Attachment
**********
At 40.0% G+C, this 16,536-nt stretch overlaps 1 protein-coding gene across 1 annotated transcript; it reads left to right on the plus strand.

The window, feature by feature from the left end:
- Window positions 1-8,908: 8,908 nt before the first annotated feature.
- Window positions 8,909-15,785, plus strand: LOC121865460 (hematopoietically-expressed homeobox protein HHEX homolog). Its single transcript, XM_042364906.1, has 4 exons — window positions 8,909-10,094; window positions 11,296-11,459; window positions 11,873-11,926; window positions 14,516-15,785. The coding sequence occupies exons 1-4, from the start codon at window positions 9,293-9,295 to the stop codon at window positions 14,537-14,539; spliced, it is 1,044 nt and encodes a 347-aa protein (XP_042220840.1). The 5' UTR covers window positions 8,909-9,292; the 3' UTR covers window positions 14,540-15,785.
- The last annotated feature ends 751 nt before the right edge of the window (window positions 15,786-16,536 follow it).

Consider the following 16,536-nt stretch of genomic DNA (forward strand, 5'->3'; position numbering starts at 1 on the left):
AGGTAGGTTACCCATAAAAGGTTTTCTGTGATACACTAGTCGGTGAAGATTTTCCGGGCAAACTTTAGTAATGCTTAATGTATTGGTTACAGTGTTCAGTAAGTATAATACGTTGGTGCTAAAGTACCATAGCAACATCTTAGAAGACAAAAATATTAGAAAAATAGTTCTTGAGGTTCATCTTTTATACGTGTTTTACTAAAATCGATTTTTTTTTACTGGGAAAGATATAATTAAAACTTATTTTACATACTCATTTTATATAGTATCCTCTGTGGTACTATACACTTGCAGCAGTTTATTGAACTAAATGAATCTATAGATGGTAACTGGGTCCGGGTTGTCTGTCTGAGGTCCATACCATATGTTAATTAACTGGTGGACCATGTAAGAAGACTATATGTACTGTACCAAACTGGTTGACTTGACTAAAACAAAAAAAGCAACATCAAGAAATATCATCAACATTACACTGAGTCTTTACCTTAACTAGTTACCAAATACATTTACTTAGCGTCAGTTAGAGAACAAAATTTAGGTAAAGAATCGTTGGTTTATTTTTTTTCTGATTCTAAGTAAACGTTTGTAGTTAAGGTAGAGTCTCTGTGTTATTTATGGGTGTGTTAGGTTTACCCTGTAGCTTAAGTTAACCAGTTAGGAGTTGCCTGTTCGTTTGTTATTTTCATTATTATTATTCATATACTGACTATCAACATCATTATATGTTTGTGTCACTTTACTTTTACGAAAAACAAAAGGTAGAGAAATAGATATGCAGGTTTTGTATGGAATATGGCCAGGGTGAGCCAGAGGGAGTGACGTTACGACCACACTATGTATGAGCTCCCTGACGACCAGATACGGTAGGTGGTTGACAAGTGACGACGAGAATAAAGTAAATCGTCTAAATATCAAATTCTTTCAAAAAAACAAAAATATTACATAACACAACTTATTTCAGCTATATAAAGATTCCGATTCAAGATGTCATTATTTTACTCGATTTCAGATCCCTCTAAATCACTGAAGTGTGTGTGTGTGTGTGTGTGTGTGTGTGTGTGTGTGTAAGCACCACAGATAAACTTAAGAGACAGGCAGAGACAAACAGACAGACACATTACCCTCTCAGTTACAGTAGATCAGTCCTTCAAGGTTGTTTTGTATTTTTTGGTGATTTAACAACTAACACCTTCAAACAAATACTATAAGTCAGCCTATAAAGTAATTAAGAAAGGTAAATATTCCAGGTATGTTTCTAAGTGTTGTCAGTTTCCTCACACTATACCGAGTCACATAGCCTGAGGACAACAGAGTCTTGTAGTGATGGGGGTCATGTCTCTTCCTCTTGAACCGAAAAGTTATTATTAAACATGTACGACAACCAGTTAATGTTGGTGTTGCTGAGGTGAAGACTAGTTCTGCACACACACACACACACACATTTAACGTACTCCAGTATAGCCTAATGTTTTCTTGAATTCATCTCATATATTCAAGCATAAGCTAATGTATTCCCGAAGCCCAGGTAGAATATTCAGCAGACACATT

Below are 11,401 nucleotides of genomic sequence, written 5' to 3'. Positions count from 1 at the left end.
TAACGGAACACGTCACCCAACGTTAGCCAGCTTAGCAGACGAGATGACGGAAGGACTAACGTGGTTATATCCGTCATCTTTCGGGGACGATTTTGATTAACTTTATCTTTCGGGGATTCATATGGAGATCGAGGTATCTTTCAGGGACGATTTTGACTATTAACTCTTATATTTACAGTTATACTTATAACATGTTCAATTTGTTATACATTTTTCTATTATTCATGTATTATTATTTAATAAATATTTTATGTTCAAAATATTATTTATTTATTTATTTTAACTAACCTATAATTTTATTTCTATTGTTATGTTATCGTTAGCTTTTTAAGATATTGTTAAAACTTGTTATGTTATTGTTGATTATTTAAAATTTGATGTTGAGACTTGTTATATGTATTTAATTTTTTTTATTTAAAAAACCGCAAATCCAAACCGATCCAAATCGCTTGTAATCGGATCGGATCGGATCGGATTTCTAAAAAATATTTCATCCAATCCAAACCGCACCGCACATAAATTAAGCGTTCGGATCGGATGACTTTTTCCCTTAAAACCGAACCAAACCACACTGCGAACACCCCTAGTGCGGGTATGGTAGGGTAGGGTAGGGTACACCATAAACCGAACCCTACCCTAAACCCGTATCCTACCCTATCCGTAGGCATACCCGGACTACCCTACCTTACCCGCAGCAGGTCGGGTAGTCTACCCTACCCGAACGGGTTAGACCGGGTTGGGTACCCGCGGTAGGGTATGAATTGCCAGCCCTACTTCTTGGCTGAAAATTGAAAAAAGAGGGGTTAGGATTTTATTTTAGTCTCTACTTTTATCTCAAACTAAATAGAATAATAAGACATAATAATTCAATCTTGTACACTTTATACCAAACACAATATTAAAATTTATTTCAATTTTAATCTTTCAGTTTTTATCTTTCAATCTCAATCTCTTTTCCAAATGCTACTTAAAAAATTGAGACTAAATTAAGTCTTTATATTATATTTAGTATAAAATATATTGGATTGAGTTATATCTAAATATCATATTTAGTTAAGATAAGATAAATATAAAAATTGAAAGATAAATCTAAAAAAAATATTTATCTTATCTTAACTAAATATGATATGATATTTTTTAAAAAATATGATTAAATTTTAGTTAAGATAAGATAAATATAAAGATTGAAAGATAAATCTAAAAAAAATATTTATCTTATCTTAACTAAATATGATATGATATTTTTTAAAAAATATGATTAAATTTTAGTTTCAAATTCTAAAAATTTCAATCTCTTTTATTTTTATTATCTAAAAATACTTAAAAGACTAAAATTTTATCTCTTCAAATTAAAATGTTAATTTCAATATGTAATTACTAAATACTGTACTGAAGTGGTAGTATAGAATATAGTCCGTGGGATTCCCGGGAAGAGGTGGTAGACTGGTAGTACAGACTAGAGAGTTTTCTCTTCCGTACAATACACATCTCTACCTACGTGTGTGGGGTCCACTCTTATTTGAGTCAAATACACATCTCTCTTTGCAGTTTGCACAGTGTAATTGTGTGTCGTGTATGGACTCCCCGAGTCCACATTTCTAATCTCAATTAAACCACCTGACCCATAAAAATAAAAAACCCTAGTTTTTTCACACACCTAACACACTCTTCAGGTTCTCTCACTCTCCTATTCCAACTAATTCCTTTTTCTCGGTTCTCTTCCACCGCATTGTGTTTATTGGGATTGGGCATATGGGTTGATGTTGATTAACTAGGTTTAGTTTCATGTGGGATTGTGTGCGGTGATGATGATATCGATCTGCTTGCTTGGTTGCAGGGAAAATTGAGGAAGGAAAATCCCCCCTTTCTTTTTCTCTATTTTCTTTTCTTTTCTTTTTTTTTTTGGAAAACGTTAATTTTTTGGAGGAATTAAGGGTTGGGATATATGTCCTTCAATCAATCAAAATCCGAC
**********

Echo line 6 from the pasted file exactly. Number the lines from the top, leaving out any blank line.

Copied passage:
Consider the following 16,536-nt stretch of genomic DNA (forward strand, 5'->3'; position numbering starts at 1 on the left):